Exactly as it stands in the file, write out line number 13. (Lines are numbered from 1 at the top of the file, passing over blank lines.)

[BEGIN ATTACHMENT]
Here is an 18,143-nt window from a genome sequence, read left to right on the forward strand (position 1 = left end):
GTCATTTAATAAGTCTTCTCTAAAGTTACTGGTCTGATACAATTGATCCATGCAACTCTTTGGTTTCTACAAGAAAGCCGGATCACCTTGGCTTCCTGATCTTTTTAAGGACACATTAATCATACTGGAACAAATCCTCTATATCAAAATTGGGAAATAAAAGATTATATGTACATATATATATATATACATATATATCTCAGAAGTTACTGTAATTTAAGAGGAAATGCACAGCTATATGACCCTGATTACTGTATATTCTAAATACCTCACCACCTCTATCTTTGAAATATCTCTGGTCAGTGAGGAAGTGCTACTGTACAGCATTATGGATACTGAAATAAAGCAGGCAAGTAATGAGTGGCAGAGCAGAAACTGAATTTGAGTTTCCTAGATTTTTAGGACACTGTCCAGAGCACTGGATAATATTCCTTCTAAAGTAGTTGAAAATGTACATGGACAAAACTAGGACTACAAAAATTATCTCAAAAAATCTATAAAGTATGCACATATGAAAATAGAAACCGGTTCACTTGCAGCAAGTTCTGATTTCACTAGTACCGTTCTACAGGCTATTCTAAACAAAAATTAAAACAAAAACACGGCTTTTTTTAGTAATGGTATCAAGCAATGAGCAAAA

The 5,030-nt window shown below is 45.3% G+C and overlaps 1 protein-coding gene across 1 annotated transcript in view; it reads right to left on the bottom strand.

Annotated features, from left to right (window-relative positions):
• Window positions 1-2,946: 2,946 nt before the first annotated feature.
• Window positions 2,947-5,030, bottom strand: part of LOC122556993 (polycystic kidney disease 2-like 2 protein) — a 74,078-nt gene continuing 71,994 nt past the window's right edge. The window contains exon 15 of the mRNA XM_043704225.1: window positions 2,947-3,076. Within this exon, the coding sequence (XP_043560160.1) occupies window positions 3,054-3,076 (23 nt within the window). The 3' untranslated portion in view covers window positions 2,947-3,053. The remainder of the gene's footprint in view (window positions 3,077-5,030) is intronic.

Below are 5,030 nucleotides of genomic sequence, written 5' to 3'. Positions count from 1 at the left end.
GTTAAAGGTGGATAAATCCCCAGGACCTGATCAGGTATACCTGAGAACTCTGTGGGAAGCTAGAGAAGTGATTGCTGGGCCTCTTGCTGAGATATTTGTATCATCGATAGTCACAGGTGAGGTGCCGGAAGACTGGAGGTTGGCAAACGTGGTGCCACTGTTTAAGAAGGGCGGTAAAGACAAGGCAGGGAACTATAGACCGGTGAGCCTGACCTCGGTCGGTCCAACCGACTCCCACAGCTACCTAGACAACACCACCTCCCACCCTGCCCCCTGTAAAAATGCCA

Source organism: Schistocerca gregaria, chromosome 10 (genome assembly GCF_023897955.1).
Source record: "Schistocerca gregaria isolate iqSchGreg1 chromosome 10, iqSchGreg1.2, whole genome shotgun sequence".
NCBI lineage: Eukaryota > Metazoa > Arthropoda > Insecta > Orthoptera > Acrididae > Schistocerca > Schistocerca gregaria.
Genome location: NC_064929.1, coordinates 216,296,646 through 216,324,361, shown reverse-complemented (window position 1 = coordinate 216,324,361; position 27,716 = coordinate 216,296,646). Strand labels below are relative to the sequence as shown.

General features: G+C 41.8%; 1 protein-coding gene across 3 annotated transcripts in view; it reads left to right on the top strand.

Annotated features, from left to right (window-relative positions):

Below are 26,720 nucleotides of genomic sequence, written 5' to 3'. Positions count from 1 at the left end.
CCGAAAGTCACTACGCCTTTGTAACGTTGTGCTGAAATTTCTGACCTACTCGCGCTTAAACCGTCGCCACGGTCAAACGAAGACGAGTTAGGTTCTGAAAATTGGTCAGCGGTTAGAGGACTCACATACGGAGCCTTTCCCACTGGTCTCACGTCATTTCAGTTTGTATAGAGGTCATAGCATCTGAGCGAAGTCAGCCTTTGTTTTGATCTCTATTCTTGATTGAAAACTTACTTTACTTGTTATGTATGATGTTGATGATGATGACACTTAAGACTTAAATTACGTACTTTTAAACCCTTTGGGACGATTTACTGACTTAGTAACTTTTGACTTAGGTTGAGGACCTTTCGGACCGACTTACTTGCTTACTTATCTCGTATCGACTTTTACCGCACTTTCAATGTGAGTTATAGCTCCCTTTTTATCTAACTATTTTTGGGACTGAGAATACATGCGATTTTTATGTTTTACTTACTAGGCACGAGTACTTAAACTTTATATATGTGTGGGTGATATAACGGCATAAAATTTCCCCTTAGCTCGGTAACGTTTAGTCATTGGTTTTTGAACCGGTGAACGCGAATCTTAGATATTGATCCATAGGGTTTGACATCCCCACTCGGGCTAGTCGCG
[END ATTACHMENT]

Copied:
General features: G+C 41.8%; 1 protein-coding gene across 3 annotated transcripts in view; it reads left to right on the top strand.